To be continued…

“You can’t put abandonment and alienation under arrest.”
~Carrie P. Meek

9 comments to Abandoned. Twice.

  • DB

    I understand so much want you mean by wanting/needing to be “mothered.” The pain of this yearning has been excruciating at times. I too feel it has affected my health in the past. And also, perhaps, contributed to infertility issues I have faced. Thank you so much for helping me feel not so alone in this experience. Your writing is very comforting for me. Very.

  • Lisa

    I stumbled upon your blog after typing into a search engine “adoptee ababdoned twice”. I feel for you as I was adandoned twice as well, my adoptive parents got divorced when I was twelve, I went to live with my mother who had a biological daughter who was two at that time, After the divorce my mother went back to school,She was devistated over the divorce , never got over it.I was her shoulder to cry on,she stoped mothering me altoghether, would reward me for cleaning the house with cigs and a glass of wine, I became the maid, cook and care taker of her daughter.each year became worse and worse.I was eventually left out of christmas but I always had to do the dishes.I was ignored when I was sick, My little sister grew up to view me as a nanny maid , My mother always reminded me that when I turned 18 I had to leave Which I did..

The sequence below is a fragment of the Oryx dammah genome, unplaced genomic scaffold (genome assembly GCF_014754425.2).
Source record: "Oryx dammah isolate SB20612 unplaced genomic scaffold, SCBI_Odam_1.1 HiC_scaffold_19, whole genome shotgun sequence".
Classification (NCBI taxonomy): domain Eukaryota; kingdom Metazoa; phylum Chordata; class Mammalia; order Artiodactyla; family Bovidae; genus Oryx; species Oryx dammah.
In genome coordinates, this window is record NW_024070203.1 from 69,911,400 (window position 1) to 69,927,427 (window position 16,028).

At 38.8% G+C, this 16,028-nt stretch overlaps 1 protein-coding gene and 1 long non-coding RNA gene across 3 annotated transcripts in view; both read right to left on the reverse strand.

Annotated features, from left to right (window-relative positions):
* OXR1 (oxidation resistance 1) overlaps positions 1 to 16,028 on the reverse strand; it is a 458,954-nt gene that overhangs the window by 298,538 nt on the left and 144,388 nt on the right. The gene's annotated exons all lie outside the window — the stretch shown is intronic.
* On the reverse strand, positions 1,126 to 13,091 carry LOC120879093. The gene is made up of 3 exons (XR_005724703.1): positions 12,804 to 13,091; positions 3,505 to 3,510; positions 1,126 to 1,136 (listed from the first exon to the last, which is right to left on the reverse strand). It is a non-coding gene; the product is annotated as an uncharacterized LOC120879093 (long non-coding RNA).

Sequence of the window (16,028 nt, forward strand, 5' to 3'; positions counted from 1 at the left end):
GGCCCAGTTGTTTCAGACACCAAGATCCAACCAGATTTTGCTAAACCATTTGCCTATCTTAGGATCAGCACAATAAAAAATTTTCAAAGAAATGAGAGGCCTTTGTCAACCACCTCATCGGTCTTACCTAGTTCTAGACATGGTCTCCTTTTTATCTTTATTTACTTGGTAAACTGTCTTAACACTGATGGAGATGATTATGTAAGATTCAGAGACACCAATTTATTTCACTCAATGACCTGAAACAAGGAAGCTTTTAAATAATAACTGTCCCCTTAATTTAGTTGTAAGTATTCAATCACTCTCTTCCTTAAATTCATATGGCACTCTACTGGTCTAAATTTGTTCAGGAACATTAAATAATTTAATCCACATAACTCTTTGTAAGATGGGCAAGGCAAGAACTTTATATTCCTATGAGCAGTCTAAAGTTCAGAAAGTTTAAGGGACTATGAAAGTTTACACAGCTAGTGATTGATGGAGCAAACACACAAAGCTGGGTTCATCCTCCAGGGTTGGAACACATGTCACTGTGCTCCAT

I am 52 now, never married, never had kids I have a really hard time getting close to anyone. tried doing the adoption registry searches for years but finally gave up. I felt for you when I read your post I know your pain, very well It made me cry, I wonder how many souls that have been adopted are abandoned twice?,

  • nh

    I feel so sad for you – everyone needs to be mothered and to know that you have lost that twice – it’s heartbreaking. I hope to keep your story in mind, so that I never, ever do that to my son.